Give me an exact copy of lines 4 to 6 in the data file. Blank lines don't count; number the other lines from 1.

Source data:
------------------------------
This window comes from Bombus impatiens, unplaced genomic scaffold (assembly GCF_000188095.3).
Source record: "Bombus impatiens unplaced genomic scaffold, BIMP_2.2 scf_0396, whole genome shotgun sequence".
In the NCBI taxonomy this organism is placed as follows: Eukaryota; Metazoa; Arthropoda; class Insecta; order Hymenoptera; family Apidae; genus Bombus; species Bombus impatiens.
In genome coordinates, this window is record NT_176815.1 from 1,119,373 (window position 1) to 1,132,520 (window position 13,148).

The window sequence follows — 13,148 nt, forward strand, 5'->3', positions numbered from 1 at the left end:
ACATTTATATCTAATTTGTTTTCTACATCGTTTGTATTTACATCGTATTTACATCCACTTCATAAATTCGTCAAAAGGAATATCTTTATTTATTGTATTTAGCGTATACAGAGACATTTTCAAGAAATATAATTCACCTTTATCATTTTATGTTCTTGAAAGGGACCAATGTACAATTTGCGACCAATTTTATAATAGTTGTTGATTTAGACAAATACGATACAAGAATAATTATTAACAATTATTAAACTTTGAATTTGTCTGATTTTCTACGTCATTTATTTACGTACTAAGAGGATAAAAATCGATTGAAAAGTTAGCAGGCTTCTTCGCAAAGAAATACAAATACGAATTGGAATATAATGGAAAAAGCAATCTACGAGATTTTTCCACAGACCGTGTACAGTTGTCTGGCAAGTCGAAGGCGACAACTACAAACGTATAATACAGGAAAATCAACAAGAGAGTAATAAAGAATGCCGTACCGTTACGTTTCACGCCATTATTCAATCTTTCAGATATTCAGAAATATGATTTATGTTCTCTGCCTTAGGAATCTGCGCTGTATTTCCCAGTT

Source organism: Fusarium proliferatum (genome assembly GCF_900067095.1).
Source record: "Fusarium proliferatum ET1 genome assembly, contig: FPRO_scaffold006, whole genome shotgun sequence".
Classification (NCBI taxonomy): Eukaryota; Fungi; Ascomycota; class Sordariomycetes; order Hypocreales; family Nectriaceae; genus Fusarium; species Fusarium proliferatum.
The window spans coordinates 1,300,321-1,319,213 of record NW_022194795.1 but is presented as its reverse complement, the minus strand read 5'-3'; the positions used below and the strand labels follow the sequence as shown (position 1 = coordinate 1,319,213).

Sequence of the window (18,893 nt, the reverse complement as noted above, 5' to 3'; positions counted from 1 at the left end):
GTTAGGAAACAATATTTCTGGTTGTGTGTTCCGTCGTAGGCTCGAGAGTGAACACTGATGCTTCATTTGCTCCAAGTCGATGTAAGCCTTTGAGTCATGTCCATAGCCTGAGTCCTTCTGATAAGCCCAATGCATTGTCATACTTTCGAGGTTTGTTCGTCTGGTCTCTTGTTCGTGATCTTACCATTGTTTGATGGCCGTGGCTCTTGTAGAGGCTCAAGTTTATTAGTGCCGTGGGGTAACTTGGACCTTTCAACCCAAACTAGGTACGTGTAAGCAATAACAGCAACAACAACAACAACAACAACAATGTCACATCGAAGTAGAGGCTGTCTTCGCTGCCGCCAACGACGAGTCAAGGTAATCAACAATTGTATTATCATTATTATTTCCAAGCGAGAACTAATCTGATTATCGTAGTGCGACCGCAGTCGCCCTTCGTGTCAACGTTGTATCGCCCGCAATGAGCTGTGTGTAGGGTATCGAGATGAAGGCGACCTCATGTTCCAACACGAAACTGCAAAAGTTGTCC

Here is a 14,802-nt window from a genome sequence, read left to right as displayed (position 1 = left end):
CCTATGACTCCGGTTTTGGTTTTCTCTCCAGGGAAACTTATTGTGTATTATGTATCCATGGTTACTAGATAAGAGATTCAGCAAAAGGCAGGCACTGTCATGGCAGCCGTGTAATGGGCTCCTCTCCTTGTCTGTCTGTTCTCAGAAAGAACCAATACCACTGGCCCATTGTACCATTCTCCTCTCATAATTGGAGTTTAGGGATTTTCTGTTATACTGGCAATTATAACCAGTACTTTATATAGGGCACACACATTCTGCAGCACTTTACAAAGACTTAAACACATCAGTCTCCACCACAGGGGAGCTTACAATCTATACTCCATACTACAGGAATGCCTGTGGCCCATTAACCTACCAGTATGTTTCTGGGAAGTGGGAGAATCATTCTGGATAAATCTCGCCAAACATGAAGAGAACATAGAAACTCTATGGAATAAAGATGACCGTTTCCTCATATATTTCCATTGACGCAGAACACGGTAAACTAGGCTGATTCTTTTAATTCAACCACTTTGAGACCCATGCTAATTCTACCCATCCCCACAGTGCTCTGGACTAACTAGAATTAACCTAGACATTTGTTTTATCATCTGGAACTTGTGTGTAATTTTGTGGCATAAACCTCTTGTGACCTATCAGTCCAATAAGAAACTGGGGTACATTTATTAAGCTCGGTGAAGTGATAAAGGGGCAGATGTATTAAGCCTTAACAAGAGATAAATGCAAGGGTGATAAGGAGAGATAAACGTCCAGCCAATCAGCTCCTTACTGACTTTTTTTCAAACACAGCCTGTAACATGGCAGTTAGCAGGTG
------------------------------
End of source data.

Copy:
In genome coordinates, this window is record NT_176815.1 from 1,119,373 (window position 1) to 1,132,520 (window position 13,148).

The window sequence follows — 13,148 nt, forward strand, 5'->3', positions numbered from 1 at the left end:
ACATTTATATCTAATTTGTTTTCTACATCGTTTGTATTTACATCGTATTTACATCCACTTCATAAATTCGTCAAAAGGAATATCTTTATTTATTGTATTTAGCGTATACAGAGACATTTTCAAGAAATATAATTCACCTTTATCATTTTATGTTCTTGAAAGGGACCAATGTACAATTTGCGACCAATTTTATAATAGTTGTTGATTTAGACAAATACGATACAAGAATAATTATTAACAATTATTAAACTTTGAATTTGTCTGATTTTCTACGTCATTTATTTACGTACTAAGAGGATAAAAATCGATTGAAAAGTTAGCAGGCTTCTTCGCAAAGAAATACAAATACGAATTGGAATATAATGGAAAAAGCAATCTACGAGATTTTTCCACAGACCGTGTACAGTTGTCTGGCAAGTCGAAGGCGACAACTACAAACGTATAATACAGGAAAATCAACAAGAGAGTAATAAAGAATGCCGTACCGTTACGTTTCACGCCATTATTCAATCTTTCAGATATTCAGAAATATGATTTATGTTCTCTGCCTTAGGAATCTGCGCTGTATTTCCCAGTT